“The Arminians say, ‘Christ died for all men.’ Ask them what they mean by it. Did Christ die so as to secure the salvation of all men? They say, ‘No, certainly not.’ We ask them the next question: Did Christ die so as to secure the salvation of any man in particular? They answer ‘No.’ They are obliged to admit this, if they are consistent. They say, ‘No; Christ has died that any man may be saved if ?’ and then follow certain conditions of salvation. Now, who is it that limits the death of Christ? Why, you. You say that Christ did not die so as infallibly to secure the salvation of anybody. We beg your pardon, when you say we limit Christ’s death; we say, ‘No, my dear sir, it is you that do it.’ We say Christ so died that he infallibly secured the salvation of a multitude that no man can number, who through Christ’s death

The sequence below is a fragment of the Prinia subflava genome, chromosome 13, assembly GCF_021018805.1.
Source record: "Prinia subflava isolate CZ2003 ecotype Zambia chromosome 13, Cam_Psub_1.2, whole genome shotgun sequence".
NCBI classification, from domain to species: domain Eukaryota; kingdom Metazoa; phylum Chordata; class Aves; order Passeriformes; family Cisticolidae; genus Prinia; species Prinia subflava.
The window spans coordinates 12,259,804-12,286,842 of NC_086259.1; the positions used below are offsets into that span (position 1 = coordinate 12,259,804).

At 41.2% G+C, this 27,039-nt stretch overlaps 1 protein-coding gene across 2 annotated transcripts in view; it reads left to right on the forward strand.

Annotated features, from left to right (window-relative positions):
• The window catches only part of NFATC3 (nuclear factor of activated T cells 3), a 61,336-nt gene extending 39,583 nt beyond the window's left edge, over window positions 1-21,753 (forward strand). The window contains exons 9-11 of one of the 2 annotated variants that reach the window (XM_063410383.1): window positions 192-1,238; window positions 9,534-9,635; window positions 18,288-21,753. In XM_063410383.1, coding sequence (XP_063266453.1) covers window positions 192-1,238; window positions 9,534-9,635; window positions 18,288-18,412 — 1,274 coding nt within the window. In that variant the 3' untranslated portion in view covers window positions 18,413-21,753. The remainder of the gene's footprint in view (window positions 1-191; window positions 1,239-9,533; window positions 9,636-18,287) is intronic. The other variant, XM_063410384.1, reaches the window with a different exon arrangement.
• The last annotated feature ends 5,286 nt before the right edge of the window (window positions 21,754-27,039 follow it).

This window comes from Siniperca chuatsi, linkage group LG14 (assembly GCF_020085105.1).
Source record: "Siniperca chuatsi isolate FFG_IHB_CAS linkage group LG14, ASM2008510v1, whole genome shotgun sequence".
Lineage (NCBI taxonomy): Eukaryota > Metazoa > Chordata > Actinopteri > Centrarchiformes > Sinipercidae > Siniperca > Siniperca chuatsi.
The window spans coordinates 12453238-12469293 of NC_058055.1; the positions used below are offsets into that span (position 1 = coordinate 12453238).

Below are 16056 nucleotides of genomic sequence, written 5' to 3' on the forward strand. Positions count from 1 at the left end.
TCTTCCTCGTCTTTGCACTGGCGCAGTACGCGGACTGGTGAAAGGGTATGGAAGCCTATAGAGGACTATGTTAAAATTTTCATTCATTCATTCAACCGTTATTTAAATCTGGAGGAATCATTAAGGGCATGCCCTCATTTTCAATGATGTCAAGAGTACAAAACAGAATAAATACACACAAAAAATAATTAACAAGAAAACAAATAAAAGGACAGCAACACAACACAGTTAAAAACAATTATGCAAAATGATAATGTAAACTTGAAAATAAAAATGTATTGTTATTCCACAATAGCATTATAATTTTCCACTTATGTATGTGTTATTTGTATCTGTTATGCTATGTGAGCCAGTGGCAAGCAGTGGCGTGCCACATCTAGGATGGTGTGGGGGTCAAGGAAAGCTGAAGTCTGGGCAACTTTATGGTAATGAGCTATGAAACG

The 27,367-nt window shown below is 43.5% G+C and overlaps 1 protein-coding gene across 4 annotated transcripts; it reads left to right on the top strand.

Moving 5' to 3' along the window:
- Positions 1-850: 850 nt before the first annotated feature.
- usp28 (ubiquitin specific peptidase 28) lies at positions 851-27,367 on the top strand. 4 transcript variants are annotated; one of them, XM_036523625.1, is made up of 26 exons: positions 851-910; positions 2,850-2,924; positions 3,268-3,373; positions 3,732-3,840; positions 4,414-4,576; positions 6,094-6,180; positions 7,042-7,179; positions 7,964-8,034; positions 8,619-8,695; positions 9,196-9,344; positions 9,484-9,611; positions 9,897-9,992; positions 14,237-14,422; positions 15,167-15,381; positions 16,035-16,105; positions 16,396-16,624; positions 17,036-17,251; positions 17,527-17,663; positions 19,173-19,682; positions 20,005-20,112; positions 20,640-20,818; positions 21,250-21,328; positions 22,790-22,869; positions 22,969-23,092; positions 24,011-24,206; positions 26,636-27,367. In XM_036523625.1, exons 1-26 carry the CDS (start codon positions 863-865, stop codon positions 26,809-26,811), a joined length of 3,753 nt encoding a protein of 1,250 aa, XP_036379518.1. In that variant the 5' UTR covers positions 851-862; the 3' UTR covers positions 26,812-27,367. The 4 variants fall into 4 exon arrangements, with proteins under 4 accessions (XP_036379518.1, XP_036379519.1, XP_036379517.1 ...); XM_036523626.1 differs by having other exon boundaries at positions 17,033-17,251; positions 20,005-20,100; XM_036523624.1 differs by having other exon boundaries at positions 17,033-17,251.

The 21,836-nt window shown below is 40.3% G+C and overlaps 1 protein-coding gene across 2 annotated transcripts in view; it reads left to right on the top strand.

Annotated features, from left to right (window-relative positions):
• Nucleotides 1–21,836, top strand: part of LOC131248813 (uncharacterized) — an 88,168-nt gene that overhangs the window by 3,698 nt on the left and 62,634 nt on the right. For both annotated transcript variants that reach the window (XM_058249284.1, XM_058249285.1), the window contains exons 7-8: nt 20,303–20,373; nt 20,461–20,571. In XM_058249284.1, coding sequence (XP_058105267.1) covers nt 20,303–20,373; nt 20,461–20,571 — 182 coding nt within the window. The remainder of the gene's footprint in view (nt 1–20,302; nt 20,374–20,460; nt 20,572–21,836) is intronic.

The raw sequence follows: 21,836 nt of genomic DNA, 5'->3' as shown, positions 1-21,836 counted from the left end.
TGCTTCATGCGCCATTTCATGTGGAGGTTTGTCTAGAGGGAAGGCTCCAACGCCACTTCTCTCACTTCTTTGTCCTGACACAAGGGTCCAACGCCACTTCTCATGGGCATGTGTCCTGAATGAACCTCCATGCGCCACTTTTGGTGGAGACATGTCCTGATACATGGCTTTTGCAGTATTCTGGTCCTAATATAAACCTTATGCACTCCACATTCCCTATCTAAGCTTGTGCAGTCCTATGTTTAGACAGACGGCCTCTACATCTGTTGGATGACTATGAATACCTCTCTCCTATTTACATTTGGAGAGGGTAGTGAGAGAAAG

Dane Ortlund: Scottish-born reformed theologian John Murray taught for many years at Westminster Seminary in Philadelphia. In the 1920s he was a seminary student at Princeton. For his final homiletics class he wrote a sermon on John 3:30–John the Baptist’s words, ‘He must increase, I must decrease.’ Murray wrote: “We are not to think of these words as spoken in stoical, disappointed submission, but as the expression of a heart full of holy joy that the goal on which he had set his heart had now been actually achieved. His popularity, his increase at the expense of the honour of Christ, would have been his deepest sorrow. . . . The desire for self-supremacy is an expression of the sin which above all others seeks to undermine the very purpose of the gospel and the gospel ministry, which is the restoration of the kingdom of God and the rule and supremacy of God alone in all spheres and departments of life.